It is this message that he has successfully driven into his wards. His insistence on process rather than outcome hasn’t been lost on the players. When Rahul Dravid talks, you drop everything else and listen. The players realise how fortunate they are to be able to tap into the vast reservoirs of wisdom nestling in the Dravid brain. Cricketing wisdom, needless to say, but also life-lessons in equanimity and perseverance, in discipline and commitment, in conduct and carrying oneself.

The ‘A’ tours aren’t haphazardly planned, and players aren’t picked on a whim. The India-A team played in a triangular one-day competition against the England Lions and the Windies-A, an exercise that kept the reserves match-ready. That was followed by two four-day games against the Windies-A and one against the Lions just preceding the ongoing Test series to give the selectors greater options, and to allow some of the Test specialists to ease into the tour. Murali Vijay and Ajinkya Rahane used the ‘Test’ against the Lions for acclimatisation, while Rishabh Pant grabbed his chances to force his way into the senior squad as the reserve wicketkeeper-batsman.

With the team for the last two Tests still to be announced and question marks hanging over the future of several batsmen, the likes of Mayank Agarwal, Prithvi Shaw and Shreyas Iyer come into the equation. M. S. K. Prasad’s selection panel, which has an excellent working relationship with Dravid, will seek his inputs on whether any or all of this trio is ready for Test cricket. Anyone can pick a team based on scoreboards and stats; Dravid is ideally placed to look beyond the obvious, which is a huge bonus for the selectors.

While Dravid has forsaken a couple of India Under-19 assignments because they have clashed with India-A commitments, his presence in the junior ranks is even more crucial. A majority of the India-A players is reasonably experienced and mature, and they know their games as well as can be expected. Dravid isn’t a great believer in major technical overhauls at that level, encouraging players to express themselves with the caveat that they be judicious in shot selection and imbibe situational awareness. At the Under-19 grade, he is more seized of the need to eradicate bad cricketing habits. Again, the emphasis is not on results. Having seen several of his talented peers in the India Under-19 team fade into oblivion, Dravid is keen that the juniors are handled with care, especially when they graduate from their teens.

Dravid has a word with Stuart Binny at a India nets session in Trent Bridge in 2014. Specially invited by coach Duncan Fletcher to inter-act with the players, Dravid was a good influence and the team posted some competitive totals against England.   -  Getty Images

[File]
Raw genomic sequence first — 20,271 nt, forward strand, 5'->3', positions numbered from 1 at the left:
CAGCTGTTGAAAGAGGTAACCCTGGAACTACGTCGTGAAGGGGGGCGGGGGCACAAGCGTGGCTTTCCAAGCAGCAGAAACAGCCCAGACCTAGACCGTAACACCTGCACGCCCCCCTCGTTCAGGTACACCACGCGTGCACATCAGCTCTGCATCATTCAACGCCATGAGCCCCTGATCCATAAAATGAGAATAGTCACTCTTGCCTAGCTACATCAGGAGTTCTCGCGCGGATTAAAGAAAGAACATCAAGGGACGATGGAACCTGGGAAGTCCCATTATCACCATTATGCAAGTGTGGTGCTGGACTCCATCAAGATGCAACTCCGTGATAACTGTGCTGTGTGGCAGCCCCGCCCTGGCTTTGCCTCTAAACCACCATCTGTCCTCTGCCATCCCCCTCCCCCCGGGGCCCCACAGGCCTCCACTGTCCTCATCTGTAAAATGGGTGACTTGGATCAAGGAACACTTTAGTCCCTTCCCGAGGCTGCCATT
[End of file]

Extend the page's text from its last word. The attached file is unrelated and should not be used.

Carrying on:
“Till they are Under-19, they are probably the best players in their teams, they are very well looked after, you have got a great system, you have a lot of games at the Under-19 level, they are always at the NCA, they are getting the best of facilities, they are getting the best of coaching. You become used to success and you become used to being certainties in teams,” he points out. “To suddenly go to a strong Ranji Trophy side and not even get a look-in for a couple of years is not easy. Suddenly, you start questioning yourself, you start questioning the future, so that’s the challenge.”

It’s a challenge Dravid has worked incessantly to prepare the young kids for. While there is a history of Under-19 stars going on to greater things at the highest level, the turnover rate isn’t impressive. For every Yuvraj Singh or Virat Kohli, there are numerous Tanmay Srivastavas and Unmukt Chands. As Dravid makes it a point to stress whenever possible, less than 300 Indians have played Test cricket since 1932, and the total number of international caps isn’t even 600. He does not mean it as a deterrent, but to instill a sense of reality in starry-eyed and ambitious teenagers.

Until recently, the India Under-19 team was in the news only during the biennial World Cup. Whatever little cricket they played against other countries tended to be 50-over games. Gradually, the scope has expanded to four-day matches so that the art of innings-building or working for wickets isn’t lost on the young aspirants. As Test cricket grapples with the genuine threat of the T20 format and its spinoffs, it is refreshing to see India, through Dravid’s urgings, continue to accord the longer version the respect it deserves.

“I am too insignificant to even talk about giving something back to the game,” Dravid had told this writer some time back. It is unlikely that his legions of fans will agree. And most certainly not when he is walking the extra mile to translate the promise of today into the potential star of tomorrow.